The bus did not come and so I waited
and counted all the reasons for not believing. There were many.
After a while someone sat down next to me. A man. He smelled like
asparagus. Only he didn't look like someone who would eat asparagus.
The man proceeded to hug himself and rock back and forth, like a child
trying to disappear. I didn't want to stare. So I glanced at his feet
instead. Shoes without laces. No socks. He had a life, a history.
We waited some more. I cleared my throat. A few other people standing
now, the bus stop filling up.
The man next to me stopped rocking.
"I could tell you things," he said, his voice sounding like faulty
electricity. "Blow your fucking mind."
Another time on another day I could have easily said nothing, just let
it pass, another spinner in the city, souls on the verge, see them
every day, especially if you ride public transportation.
"Okay," I said. "Blow my mind."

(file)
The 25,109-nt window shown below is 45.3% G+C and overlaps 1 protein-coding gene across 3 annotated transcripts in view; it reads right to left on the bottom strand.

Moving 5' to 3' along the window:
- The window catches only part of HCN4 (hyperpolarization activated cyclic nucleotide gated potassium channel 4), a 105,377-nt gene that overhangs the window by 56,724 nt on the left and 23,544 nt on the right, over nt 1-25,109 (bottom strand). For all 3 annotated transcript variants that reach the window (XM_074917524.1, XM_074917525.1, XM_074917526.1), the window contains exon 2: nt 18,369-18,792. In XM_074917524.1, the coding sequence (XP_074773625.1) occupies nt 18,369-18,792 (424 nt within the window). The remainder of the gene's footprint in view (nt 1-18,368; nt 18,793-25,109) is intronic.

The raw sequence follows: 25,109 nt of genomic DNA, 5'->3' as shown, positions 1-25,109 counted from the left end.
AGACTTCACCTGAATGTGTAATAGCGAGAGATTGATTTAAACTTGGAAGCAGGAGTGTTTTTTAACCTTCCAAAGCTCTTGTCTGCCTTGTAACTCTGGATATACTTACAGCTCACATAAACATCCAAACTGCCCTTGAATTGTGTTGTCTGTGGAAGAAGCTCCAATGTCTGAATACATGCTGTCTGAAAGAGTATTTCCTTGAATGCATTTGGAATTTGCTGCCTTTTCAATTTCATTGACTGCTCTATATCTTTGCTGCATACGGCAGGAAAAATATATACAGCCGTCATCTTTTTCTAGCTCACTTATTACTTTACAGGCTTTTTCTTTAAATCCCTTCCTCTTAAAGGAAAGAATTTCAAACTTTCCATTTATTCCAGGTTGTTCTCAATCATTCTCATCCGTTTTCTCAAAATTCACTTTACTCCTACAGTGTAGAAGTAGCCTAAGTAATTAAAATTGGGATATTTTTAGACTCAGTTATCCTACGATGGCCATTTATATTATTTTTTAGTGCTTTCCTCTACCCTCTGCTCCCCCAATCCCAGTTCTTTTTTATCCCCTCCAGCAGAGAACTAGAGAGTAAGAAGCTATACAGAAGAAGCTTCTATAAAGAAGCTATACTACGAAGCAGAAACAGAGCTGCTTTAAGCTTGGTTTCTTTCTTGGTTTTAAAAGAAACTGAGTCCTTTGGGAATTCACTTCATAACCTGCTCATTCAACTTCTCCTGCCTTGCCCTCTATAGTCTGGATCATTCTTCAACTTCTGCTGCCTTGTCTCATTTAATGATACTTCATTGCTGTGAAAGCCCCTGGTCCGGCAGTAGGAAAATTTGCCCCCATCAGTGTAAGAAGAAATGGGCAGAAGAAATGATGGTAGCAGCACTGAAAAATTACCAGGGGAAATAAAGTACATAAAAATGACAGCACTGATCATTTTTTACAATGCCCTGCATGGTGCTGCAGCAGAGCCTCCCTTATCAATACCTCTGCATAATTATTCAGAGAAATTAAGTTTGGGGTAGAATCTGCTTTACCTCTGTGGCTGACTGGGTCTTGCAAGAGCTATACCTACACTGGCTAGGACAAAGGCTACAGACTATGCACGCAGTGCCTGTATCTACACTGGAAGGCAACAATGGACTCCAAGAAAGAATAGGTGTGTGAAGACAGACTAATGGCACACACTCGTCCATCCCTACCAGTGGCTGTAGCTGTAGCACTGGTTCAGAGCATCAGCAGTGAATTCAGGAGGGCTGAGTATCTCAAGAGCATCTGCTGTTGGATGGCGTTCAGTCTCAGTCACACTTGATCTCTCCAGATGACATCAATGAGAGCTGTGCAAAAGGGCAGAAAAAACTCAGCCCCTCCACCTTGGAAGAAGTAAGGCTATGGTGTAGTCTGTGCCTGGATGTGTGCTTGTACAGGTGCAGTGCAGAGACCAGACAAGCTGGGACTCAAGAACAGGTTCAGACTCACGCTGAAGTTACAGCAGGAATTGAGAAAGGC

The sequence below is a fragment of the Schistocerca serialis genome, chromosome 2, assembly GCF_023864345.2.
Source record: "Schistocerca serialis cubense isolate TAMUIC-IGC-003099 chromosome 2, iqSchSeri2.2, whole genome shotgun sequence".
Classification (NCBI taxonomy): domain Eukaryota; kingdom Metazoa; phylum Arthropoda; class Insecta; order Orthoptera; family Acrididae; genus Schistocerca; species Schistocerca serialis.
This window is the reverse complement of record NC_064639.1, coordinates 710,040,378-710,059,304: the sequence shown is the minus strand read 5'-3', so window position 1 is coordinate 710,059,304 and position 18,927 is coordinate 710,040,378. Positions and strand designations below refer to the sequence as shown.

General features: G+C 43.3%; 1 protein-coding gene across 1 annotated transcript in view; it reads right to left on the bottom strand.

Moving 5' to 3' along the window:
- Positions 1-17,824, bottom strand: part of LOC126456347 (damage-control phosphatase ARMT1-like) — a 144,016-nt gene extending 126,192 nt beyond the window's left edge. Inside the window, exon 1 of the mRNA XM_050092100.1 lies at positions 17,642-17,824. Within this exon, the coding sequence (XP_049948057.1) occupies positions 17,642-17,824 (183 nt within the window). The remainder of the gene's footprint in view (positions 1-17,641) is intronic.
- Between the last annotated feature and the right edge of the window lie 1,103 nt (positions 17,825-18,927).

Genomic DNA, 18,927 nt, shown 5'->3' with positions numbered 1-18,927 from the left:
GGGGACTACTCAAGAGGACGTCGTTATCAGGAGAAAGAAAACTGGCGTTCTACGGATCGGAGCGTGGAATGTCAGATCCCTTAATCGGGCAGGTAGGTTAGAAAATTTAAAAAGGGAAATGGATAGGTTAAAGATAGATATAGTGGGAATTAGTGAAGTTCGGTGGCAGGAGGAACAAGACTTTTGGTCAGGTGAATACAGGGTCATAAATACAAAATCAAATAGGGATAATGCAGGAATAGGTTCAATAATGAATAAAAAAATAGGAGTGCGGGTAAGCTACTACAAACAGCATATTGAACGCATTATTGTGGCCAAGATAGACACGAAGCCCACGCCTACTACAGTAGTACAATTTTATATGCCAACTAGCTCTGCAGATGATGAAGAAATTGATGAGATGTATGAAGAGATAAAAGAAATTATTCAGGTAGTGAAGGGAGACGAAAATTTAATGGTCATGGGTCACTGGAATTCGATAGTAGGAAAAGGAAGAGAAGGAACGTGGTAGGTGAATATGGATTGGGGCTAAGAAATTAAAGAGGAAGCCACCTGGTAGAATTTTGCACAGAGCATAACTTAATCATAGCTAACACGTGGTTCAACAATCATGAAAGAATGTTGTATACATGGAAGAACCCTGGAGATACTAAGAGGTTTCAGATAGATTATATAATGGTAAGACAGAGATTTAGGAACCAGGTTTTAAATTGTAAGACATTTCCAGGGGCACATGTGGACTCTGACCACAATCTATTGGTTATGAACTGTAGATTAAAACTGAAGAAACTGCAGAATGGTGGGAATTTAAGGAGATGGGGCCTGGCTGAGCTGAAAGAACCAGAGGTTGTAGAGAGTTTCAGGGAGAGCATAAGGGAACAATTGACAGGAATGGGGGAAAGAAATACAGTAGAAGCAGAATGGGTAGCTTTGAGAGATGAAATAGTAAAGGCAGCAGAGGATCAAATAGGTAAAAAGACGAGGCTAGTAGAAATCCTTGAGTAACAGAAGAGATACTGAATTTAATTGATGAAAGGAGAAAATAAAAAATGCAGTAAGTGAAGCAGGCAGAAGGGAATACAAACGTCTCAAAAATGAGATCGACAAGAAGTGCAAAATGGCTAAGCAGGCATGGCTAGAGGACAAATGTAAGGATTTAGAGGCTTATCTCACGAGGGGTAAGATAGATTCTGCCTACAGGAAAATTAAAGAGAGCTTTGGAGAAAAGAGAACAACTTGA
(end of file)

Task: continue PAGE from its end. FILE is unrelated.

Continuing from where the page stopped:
The man spat. The loogie was significant enough to make a sound when it
landed. People checked their watches and cell phones, mumbling. Some of
us were going to be late for work.
"Naw, I don't think so," the man regretfully informed me. "You
look—sensitive. Like you might not be able to
handle it. I wouldn't want anything to happen to you. I couldn't take
that kind of responsibility. You know how it is."
The bus arrived. Finally. It stopped in front of us. The door shushed
open. The man sitting next to me stood up.
"Wait," I said.
The man stopped and looked down at me. He waited. His eyes whirled and
seemed to be moving in several different directions at once. I didn't
know what else to say.
Andrew Roe's stories have been published in One Story, Tin House, SmokeLong Quarterly, Hobart and many others.
To link to this story directly: http://wigleaf.com/201003spinner.htm
Detail of illustration on main page courtesy
of Max Estes.
Read other AR stuff from the archive.
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